(05/22/2011) Two separate protests against logging companies by local communities have turned violent in the Democratic Republic of Congo (DRC), leaving at least one dead. According to Greenpeace, one of the companies involved in the violence, Sodefor, is sustainably certified by the Forest Stewardship Council (FSC). Given that the industry in DRC is rife with social conflict and corruption, Greenpeace is advocating that FSC place a moratorium on certifying new industrial-style logging concessions in the central African nation.
(02/20/2011) The African environmental group, GeaSphere, has lodged a complaint with the Forest Stewardship Council’s (FSC) for certifying tree plantations as sustainable that are culling baboons in South Africa, as first reported by FSC-Watch. The primates are trapped with bait and then shot. According to the complaint, “unofficial numbers from reliable sources state that more than 1000 baboons have been shot over the past 2 years” in Mpumalanga Province. Documents record permits given to cull 1,914 baboons in 13 separate plantations, however Philip Owen of GeaSphere says that plantations have refused to release official data on how many baboons have been killed.
(06/02/2010) In the 1980s and 1990s pressure from activist groups led some of the world’s largest forestry products companies and retailers to join forces with environmentalists to form the Forest Stewardship Council (FSC), a certification standard that aims to reduce the environmental impact of wood and paper production on natural forests. Despite initial skepticism on whether buyers would pay a premium for greener forest products, FSC quickly grew and by 2000 had become a standard in many markets, including Europe and the United States. Companies like Home Depot, Lowe’s, and Ikea are today strong supporters of the FSC. But the FSC has not been without controversy. In recent years some activists have voiced concern about FSC standards as well as the credibility of auditors that certify timber operations. Among the initiative’s supporters is the Rainforest Action Network (RAN), a group best known for its aggressive protest tactics. RAN says engagement with the FSC is better than the alternative: leaving the timber industry to devise its own sustainability standards.
With 6,400 solar cells producing 1.56 megawatts, the Cincinnati Zoo says its new solar parking lot the largest publicly accessible urban solar array in the US. The zoo says that on average the solar array with cover 1/5 of its total energy use and on some days will actually send clean energy back to the grid.
“Innovative projects like this solar canopy showcase the benefits of public and private investment working together to provide a powerful economic boost to communities that need it,” said Assistant Treasury Secretary for Management Dan Tangherlini in a press release. “New Market Tax Credits and a Treasury Recovery Act program that funds renewable energy development helped make this project possible, resulting in new jobs, reduced energy costs and less carbon dioxide being released into the air.”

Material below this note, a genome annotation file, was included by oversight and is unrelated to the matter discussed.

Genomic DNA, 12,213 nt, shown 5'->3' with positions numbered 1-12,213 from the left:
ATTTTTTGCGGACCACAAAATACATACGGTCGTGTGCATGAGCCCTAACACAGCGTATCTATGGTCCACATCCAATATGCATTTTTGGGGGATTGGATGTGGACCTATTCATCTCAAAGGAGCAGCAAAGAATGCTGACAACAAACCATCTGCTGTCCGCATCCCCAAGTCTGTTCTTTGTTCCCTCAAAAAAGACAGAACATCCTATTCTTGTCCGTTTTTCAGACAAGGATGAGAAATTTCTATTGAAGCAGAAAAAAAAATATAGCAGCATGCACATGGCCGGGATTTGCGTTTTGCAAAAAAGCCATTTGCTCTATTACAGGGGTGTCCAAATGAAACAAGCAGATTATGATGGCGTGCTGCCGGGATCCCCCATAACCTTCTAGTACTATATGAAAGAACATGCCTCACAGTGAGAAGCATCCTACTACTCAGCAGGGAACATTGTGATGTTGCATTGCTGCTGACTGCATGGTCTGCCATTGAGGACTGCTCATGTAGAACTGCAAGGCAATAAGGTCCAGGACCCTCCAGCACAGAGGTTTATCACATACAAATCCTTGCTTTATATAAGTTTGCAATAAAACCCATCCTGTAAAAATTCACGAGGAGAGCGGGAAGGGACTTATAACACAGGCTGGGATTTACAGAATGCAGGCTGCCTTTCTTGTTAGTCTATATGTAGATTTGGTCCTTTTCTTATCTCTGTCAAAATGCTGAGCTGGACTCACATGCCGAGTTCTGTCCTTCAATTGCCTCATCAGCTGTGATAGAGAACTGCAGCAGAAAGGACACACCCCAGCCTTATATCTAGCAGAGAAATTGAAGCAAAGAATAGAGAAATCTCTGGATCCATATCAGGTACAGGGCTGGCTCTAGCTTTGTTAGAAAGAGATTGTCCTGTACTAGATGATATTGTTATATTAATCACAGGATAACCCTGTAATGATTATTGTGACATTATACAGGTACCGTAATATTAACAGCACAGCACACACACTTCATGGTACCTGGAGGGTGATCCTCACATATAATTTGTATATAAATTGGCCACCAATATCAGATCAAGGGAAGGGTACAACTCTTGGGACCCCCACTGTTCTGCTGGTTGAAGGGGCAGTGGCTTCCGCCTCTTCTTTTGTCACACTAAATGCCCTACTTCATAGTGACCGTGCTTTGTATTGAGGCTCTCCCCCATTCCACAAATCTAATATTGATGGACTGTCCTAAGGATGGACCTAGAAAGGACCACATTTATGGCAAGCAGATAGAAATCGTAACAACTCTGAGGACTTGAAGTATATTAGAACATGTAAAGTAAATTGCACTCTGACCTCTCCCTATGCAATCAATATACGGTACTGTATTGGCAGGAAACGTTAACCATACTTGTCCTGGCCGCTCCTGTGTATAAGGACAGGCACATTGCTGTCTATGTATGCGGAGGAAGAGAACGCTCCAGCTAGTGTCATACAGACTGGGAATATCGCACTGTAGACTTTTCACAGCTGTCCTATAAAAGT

(03/29/2011) According to a report by the US Pew Environment Group global clean energy investments, which do not include nuclear power, jumped 630% since 2004. The report detailing 2010 clean energy investments found that China remains the global leader in clean energy, while the US fell from 2nd to 3rd. This is the second year in a row that the US fell: in 2009 it lost first place to China. In all $243 billion were invested in clean energy in 2010.
(01/26/2011) Last night US President Barack Obama called for a massive green energy make-over of the world’s largest economy. Describing the challenge as ‘this generation’s Sputnik moment’ the US president set a goal of producing 80 percent of America’s energy by clean sources by 2035. While this may sound improbable, two recent analyses back the president up, arguing that a global clean energy revolution is entirely possible within a few decades using contemporary technology and without breaking the bank. “Based on our findings, there are no technological or economic barriers to converting the entire world to clean, renewable energy sources,” Mark Z. Jacobson, a professor of civil and environmental engineering at Stanford said in a press release. “It is a question of whether we have the societal and political will.”
An in-depth look at one figure in the shrimp farming industry, Linda Thorton, who is helping with efforts to create standards for environmentally sustainable shrimp production. Shrimp farming has been a target of environmentalists for links to mangrove destruction and pollution, among other impacts.
It turns out that sharks are worth more alive than dead. According to a new study, a single shark is worth $1.9 million over its lifetime as a tourist attraction in the island nation of Palau. Sold for consumption the shark is worth around $108. In this case a shark is worth a stunning 17,000 times more alive than dead. Sharks worldwide are being decimated, largely for the Asian delicacy shark fin soup. Some populations have fallen by over 90%.